Listening Script Vocabulary
(Section 4: You will hear a talk discussing branding and marketing. First, you will have some time to look at questions 29 to 35 [20 seconds]. Listen carefully and answer questions 29 to 35.)
L: Good morning all, and welcome to today’s lecture. Now today we’re going to look at yoghurt as a case study showing how a product can be reinvented by marketers with clever branding and advertising to increase sales and profit.
In half a century, the humble yoghurt has gone from a health food to a mass-market phenomenon. It is fair to say that it has triggered a functional food revolution and become a multi-billion pound industry.
Yoghurt is the ultimate added-value success story - processing milk and selling it at a higher price. Some specialised, heavily packaged yoghurts have profit margins over 15%, which is, of course, a figure manufacturers dream of.
With seven out of 10 people in the UK regularly eating yoghurt, it has vast appeal. Add clever branding and marketing and you have a recipe for success.
Today yoghurt is considered to be a so-called ‘superfood’, claiming a number of health benefits. But just 60 years ago, the yoghurt market did not even exist. Yoghurt was only really found in health shops.
The Muller company first packaged it as a treat food. But in 1963, the Swiss brand Ski was launched in the UK. With added sugar and real fruit it was an instant hit and launched a yoghurt revolution on our supermarket shelves. Ski undoubtedly changed yoghurt when it appeared on the market. It was really at the forefront of the development of the product. Adding sugar has been the process, which has changed all sorts of bitter things into mass market products.
Over the years, manufacturers have taken advantage of yoghurt's versatility, adding all sorts of ingredients. Every time an ingredient is added, a company can charge a higher price, a process known as added-value. Added value is where you take something that is a basic, cheap, raw commodity product like milk, and start processing it or packaging it or marketing it in a way that moves it up the chain so you can charge more for what you're doing.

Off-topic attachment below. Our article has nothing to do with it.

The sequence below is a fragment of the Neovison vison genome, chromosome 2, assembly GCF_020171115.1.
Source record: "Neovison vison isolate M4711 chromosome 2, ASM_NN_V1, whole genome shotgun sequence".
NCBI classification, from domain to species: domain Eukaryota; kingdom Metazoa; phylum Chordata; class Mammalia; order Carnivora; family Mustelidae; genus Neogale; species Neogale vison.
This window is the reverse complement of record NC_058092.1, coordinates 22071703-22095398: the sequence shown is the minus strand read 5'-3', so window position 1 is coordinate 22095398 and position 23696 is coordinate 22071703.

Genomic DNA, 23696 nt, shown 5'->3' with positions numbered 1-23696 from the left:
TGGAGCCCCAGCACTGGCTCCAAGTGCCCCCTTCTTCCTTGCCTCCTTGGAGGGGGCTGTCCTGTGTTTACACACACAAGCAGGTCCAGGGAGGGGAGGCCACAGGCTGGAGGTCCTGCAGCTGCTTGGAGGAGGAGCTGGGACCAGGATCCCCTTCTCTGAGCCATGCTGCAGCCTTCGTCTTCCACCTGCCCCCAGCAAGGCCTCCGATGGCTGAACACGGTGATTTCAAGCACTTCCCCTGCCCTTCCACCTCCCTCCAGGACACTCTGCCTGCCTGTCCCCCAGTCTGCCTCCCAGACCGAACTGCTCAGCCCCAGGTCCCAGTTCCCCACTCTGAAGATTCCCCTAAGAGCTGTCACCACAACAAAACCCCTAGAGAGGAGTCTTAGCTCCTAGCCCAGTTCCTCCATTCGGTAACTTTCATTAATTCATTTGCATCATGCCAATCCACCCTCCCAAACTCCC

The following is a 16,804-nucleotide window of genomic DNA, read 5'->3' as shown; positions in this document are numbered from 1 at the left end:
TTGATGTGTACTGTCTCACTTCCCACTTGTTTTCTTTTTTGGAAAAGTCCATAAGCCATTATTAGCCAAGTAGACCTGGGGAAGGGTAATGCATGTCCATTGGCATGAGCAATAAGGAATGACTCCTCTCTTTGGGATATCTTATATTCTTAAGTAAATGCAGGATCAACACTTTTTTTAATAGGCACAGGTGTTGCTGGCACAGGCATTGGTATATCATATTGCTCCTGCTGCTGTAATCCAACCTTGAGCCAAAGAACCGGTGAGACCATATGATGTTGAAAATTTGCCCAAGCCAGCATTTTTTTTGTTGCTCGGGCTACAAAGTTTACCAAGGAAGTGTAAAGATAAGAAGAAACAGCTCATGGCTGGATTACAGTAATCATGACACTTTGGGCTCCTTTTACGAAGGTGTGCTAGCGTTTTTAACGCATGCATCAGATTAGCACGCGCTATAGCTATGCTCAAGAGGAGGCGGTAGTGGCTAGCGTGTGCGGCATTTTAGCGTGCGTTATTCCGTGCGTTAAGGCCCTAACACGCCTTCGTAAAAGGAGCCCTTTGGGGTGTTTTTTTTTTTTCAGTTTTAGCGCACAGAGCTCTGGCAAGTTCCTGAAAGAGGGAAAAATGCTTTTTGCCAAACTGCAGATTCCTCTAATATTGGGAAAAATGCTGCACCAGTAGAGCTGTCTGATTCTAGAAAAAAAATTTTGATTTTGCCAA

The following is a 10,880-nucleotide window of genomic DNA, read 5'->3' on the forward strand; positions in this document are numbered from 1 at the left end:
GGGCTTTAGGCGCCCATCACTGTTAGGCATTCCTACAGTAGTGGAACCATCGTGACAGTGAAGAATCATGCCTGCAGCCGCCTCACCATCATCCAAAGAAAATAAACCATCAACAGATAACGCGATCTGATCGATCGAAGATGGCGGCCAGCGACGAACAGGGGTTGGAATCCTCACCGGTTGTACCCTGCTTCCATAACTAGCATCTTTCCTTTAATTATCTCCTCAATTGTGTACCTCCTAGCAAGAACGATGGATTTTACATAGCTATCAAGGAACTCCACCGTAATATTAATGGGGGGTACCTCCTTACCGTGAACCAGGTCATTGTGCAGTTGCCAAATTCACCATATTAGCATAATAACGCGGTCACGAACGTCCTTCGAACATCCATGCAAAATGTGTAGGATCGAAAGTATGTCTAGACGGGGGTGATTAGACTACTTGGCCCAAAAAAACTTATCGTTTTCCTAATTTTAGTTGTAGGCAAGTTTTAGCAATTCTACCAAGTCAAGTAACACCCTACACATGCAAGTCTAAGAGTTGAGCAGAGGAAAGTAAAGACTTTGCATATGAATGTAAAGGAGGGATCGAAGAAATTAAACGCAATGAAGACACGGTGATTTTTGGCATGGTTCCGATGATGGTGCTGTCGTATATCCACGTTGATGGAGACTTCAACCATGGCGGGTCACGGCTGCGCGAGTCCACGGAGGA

As well as the range and diversity, the other striking thing about the supermarket yoghurt aisle today is the number of foreign brands dominating the shelves. In the late 1980s, German yoghurt-maker Muller saw an opportunity to move into the UK's growing market.
The so-called ‘Muller Corner’ transformed the yoghurt market, turning a traditionally healthy food into a sweet, luxurious treat. This opened up the market to a lot of consumers who wouldn't otherwise have seen themselves as yoghurt eaters. Other European dairies followed and the yoghurt aisle soon became a continental affair. Today, two-thirds of yoghurt brands on UK shelves are owned by foreign companies.
(Before you hear the rest of the talk, you will have some time to look at questions 36 to 40 [20 seconds]. Now, listen and answer questions 36 to 40.)
People increasingly look to food to solve their health problems. In recent years, companies have developed products with added ingredients claiming health and wellness benefits and creating an entirely new category of ‘functional foods’. And Yoghurt has been the revolutionary leader in the form of probiotics. Probiotic yoghurts have special strands of bacteria added in. It is claimed that these provide health benefits to the consumer.
Today more than half the households in the UK regularly buy probiotics. But in 1996, when Japanese firm Yakult first launched in the UK, they were completely unknown. Yakult arrived out of nowhere. Most people didn't even know what probiotics were. But it was part of this whole new category of ingredient, which have ended up being called functional foods. French dairy giant Danone quickly realised the potential of the little bottle of bacteria and was probably the only company in the whole of Europe to see the potential of this daily dose bottle of healthy bacteria. So they quickly came up with their own alternative.
In just three years from its launch in 1997, Danone grew the UK probiotic market from £3m to £62m. The probiotic market led a wider revolution in functional foods which has grown rapidly in the last 15 years and is expected to be worth £180bn worldwide by 2013.
The consumer today is really looking for more healthy, more nutritious choices. Healthy nutrition is a door opener for wellbeing, and it is the humble yoghurt that can be credited as being one of the major drivers of this trend toward health and wellness.